EXPLORATION – Ray Roussy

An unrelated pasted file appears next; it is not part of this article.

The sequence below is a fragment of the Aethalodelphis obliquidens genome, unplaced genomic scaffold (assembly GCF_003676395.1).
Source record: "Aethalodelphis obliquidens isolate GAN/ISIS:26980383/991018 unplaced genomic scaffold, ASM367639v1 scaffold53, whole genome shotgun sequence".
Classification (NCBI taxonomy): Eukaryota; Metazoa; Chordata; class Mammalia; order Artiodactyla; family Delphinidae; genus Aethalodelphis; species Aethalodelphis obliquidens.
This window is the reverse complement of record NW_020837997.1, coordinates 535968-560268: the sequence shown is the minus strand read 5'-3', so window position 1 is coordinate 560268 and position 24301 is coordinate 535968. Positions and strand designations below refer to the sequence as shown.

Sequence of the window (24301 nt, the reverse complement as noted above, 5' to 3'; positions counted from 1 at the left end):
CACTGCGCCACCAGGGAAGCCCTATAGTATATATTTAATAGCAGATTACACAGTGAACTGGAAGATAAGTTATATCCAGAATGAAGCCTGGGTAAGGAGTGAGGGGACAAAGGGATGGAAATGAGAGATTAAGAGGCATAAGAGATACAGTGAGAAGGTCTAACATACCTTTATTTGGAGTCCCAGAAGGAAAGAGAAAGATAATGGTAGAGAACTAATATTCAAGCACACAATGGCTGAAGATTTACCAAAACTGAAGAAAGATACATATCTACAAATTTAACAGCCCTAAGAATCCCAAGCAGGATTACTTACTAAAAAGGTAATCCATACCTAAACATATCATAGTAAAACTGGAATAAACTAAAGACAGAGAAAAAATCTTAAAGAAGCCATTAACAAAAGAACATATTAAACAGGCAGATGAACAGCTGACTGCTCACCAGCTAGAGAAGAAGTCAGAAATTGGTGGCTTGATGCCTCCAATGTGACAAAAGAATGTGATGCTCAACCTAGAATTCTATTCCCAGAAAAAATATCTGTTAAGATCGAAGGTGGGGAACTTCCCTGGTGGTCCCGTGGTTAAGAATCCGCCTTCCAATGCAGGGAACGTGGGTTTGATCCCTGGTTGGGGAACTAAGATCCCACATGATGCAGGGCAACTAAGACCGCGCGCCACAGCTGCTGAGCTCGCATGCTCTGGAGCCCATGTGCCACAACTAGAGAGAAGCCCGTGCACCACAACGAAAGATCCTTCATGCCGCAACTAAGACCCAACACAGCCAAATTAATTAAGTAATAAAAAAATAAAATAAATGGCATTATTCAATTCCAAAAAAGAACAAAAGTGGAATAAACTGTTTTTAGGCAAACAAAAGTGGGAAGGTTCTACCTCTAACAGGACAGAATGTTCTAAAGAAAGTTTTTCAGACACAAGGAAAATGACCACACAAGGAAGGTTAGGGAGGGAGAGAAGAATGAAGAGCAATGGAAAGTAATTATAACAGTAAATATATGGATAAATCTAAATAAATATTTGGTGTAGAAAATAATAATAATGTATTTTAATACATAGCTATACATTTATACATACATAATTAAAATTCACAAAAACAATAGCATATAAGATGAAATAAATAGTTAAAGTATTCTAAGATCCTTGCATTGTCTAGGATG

Sonic drill rig (SDC-350 model)Mineral exploration in unconsolidated material has always been a risky proposition, primarily because, in the past, there was no economical, versatile or accurate method of determining where to mine. With the advent of game-changing sonic drilling technology, that all changed. Canadian Ray Roussy, President of Sonic Drilling Ltd and the Sonic Drill Corp is the patent holder and the developer of modern day sonic drilling technology – a technology that has made a signicant impact on the mining industry. Today, seven out of 10 sonic rigs are purchased for mining exploration. Although the diamond drill has long been the preferred tool for mineral exploration in hard rock, in unconsolidated material, it has two unfortunate drawbacks. First, it doesn’t drill well in unconsolidated materials and, secondly, it can’t provide accurate core samples from those kinds of formations. Only a sonic drill can recover a continuous core including boulders, clays, silt, sand and gravel and lay it in its stratigraphic sequence – from the surface all the way down to 100 m and deeper. Using Roussy’s innovative sonic drill head, samples, ranging from 76 to 203 mm in diameter, can be obtained from a wide variety of mineral deposits including hard-to-extract oil sands, slag piles, mine tailings and heap leach pads. Extruded into clear plastic sleeves and then neatly laid out, these core samples can be subjected to a detailed visual examination and analysis, followed by sampling, photographing and archiving for a permanent record of the existing mineral conditions and a comprehensive evaluation. Building his rst sonic drill rig in his backyard more than 30 years ago, Roussy’s lifetime work has resulted in four prestigious awards, thanks to the unique features of his sonic drilling technology. The Roussy sonic drill head can: • Drill three to ve times faster (some users report 10 x faster) • Produce 70% less mess on site • Drill without the use of drilling mud • Drill through mixed soils with ease • Produce continuous core samples to 100 m+ • Use 50% less power • Oer many environmentally-friendly benets including less noise, less waste, lighter engines, reduced fuel consumption, a smaller footprint and “green” hydraulic oil. Roussy’s sonic drill has overcome all of the traditional hurdles to cost-eective mineral exploration in unconsolidated material. Roussy is an alumni of The Northern Ontario Institute of Technology (NOIT) where he was rst introduced to mechanical engineering before continuing onto Lakehead University where he graduated with a Bachelor of Mechanical Engineering degree in 1974. Today, 40 years later, Roussy holds dozens of patents involving sonic drilling technology and has largely been responsible for the successful commercialisation of it when others failed to make it work. Today, award-winning sonic drill rigs, patented and built by the Sonic Drill Corp, are in use on six continents and in every application imaginable. Due to its non-intrusive abilities, sonic drilling technology has often been used (and specically requested in government contracts) for sensitive projects such as dam remediation, nuclear site investigations and hazardous waste site reclamation. Because vibrations from the drill bit are not transmitted very far beyond the drill, penetrations can occur into very sensitive areas such as critical eco-systems, unstable terrain or vulnerable situations where traditional drilling would cause more harm or be impossible to complete. Initially, sonic drilling technology was seen as a powerful environmental investigation drill due to its ability to provide undisturbed core samples but, now, the technology has broadened in use to excel at geothermal installations, piling and mineral exploration. This Hall of Fame induction becomes the fourth award since 2008 Roussy has won for his technology. Previous awards include: • 2012 – Technology Award from the National Ground Water Association (USA) • 2010 – Manning Innovation Award (Canada) • 2008 – Best New Drilling Technology award from the Canadian GeoExchange Coalition (Canada). The Sonic drilling technology was recently nominated for another award. The Northern Ontario Institute of Technology (NOIT) nominated Roussy for an Ontario Premier’s award, but it was unsuccessful.